In Search Of…Inspiring A Generation

People ask me all the time what got me into horror. The answer has always been simple. Growing up a kid in the 70s, I was hooked by the weekly documentary TV show, In Search Of.

 

In_Search_of_Title_Screen

It didn’t hurt that it was narrated by Mr. Spock, one of my idols at the time. His voiceover work on that show was always, and I mean always, pitch perfect. Somber, serious, Leonard Nimoy took us all on a trip to the weird and paranormal that has been noted as the inspiration for an entire generation of writers, directors and actors. I don’t think I’ve met a writer at Samhain Horror who hasn’t said this show deeply impacted their lives.

In Search Of was my classroom for the bizarre and unexplained. Every week, I sat in my living room sipping on a Nehi, huddled close to our TV that was as big as our couch (at least the cabinet was – the actual screen may have been 20 inches tops). It was where I was first exposed to Bigfoot, The Loch Ness Monster, ghosts, life after death, real buried treasure, aliens, the Bermuda Triangle and ESP, just to name a few off the top of my head. Everything seemed and looked so real, I couldn’t help but shiver at the thought of monster and ghosts populating the same world where I rode my bike with baseball cards in the spokes and played Wiffle Ball marathons until we could no longer see the ball.

The film itself was grainy, the terror palpable as each tale unfolded. Any episode of In Search Of back then was scarier than most horror flicks. And now that I can watch them on YouTube today, it still holds true. I’ve said it many times that the baritone of Leonard Nimoy’s voice is the horror soundtrack of my life. Without him and that wonderful show, I may have never discovered my true passion.

Summer’s winding down and Halloween will be here before you know it. Now’s a perfect time to watch this show for the first time or catch up with a long lost friend. At the very least, it will explain how we horror writers of a certain age came to be.

What’s your favorite episode? I know mine was Bigfoot and my first exposure to the famed Patterson Gimlin film.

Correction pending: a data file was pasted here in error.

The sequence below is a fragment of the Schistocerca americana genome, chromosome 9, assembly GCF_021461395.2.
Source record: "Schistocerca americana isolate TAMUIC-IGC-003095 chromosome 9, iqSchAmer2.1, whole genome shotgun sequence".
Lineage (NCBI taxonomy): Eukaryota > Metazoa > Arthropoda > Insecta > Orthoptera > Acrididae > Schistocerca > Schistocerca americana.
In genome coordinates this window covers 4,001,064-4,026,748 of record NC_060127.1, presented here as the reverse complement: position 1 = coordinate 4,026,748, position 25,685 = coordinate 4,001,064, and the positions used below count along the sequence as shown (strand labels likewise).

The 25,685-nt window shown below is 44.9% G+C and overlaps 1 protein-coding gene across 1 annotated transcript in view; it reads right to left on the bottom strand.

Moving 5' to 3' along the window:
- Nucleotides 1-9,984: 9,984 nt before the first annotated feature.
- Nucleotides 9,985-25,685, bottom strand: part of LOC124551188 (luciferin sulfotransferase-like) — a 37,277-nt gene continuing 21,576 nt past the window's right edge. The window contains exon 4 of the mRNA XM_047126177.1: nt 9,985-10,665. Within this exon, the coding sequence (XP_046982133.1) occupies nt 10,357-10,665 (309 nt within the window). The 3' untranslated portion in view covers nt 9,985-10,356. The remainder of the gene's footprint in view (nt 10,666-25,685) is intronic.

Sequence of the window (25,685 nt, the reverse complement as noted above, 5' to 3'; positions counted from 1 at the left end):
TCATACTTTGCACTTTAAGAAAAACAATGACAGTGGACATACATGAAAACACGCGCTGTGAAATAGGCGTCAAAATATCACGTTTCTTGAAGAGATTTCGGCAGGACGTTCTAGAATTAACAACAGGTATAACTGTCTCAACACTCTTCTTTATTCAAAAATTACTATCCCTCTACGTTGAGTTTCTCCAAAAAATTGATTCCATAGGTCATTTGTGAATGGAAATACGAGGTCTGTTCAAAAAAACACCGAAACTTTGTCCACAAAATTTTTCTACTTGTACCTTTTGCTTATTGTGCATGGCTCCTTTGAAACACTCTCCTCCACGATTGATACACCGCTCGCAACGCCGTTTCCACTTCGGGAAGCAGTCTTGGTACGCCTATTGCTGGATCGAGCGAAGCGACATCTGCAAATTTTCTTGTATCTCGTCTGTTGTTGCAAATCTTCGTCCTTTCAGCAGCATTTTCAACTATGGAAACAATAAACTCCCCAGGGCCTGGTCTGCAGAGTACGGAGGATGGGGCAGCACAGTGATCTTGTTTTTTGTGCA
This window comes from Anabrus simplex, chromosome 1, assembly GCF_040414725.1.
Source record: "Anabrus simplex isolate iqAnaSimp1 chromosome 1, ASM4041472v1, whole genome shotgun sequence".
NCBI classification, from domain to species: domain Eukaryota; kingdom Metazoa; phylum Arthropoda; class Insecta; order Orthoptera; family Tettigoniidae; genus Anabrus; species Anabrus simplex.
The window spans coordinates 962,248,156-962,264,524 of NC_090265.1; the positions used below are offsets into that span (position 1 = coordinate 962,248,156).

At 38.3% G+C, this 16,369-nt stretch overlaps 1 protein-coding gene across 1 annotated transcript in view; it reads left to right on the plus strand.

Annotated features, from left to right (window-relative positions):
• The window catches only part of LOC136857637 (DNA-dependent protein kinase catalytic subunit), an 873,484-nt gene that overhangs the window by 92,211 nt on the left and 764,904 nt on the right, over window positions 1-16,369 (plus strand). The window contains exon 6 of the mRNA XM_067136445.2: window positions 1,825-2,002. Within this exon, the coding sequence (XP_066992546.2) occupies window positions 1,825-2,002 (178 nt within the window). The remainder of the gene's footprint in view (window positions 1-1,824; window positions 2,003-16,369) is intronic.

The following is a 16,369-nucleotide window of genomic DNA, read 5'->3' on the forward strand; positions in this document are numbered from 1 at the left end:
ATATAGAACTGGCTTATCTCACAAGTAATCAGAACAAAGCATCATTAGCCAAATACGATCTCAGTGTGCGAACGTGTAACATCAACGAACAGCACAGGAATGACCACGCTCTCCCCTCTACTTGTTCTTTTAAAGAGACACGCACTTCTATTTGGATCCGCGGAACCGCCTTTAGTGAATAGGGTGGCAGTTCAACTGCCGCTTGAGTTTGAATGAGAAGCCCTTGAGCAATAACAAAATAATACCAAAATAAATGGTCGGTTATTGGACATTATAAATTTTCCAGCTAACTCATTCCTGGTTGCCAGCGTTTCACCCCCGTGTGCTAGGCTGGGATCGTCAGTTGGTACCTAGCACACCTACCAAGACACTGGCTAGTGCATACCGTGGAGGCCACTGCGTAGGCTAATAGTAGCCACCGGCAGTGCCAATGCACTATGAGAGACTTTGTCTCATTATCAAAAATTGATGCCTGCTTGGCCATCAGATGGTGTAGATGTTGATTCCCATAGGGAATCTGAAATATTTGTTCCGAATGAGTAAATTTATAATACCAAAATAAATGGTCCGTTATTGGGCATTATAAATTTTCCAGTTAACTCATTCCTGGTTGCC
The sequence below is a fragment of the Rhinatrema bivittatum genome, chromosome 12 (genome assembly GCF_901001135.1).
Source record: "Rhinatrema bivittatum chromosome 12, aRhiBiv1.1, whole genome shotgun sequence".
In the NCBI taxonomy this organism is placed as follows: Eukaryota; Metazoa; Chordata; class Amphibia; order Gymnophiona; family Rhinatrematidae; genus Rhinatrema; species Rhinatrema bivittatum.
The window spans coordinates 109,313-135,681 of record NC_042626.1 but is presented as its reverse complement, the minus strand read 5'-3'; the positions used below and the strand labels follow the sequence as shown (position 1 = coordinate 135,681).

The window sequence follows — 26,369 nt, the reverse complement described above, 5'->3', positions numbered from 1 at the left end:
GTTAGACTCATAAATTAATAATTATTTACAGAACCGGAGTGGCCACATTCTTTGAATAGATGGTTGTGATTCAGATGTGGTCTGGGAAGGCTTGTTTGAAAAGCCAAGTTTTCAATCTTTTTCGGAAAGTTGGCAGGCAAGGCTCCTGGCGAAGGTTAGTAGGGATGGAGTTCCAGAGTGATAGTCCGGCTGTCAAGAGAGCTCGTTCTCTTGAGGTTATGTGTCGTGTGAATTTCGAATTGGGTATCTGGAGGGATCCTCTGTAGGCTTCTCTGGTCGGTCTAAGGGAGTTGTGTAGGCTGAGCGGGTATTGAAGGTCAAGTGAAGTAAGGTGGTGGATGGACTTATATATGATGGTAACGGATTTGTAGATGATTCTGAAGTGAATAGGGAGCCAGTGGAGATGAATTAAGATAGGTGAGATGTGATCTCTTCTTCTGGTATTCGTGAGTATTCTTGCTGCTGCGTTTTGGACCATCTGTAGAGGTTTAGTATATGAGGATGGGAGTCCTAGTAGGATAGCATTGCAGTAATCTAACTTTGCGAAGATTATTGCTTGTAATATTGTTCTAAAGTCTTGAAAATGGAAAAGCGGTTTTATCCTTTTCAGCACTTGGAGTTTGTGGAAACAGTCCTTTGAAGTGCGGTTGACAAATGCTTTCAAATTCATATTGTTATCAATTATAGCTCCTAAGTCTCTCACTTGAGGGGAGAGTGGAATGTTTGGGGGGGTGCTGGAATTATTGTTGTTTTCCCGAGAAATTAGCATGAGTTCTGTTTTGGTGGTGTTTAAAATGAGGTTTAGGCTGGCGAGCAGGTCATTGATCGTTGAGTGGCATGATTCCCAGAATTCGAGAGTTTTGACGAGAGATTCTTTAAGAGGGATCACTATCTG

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About Hunter Shea

Hunter Shea is the product of a misspent childhood watching scary movies, reading forbidden books and wishing Bigfoot would walk past his house. He doesn’t just write about the paranormal – he actively seeks out the things that scare the hell out of people and experiences them for himself. Hunter’s novels can even be found on display at the International Cryptozoology Museum. His video podcast, Monster Men, is one of the most watched horror podcasts in the world. You’ll also find him every week on the Final Guys podcast, available everywhere. He’s a bestselling author of over 25 books, all of them written with the express desire to quicken heartbeats and make spines tingle. Living with his wonderful family and two cats, he’s happy to be close enough to New York City to gobble down Gray’s Papaya hotdogs when the craving hits.

4 responses to “In Search Of…Inspiring A Generation”

  1. theotherjamesherbert says :

    Can’t remember a single Sunday school lesson from that time … but man do I remember that Bigfoot episode, and the Gimlin film, the moment that FACE turned toward me, stopping my fucking heart. Scared me so bad I felt one of my ANCESTORS drop dead from a heart-attack. I’ve always thought it would be fun to find out there was a “lost” episode … one that had to be suppressed and seized by the government because it revealed ############(CONTENTS DELETED)############# from then on.

  2. Larkin says :

    Those shows were a lot of fun, but I don’t remember them as vividly as you do. My favorite horror TV is the “Ghosts of”‘ series. Ghosts of Ireland, England, Scotland. Mostly haunted castles.
    Funny thing, my sister, mother, and I were just discussing haunted houses we had lived in. And then I found your newsletter in my inbox! Synchronicity, anyone?

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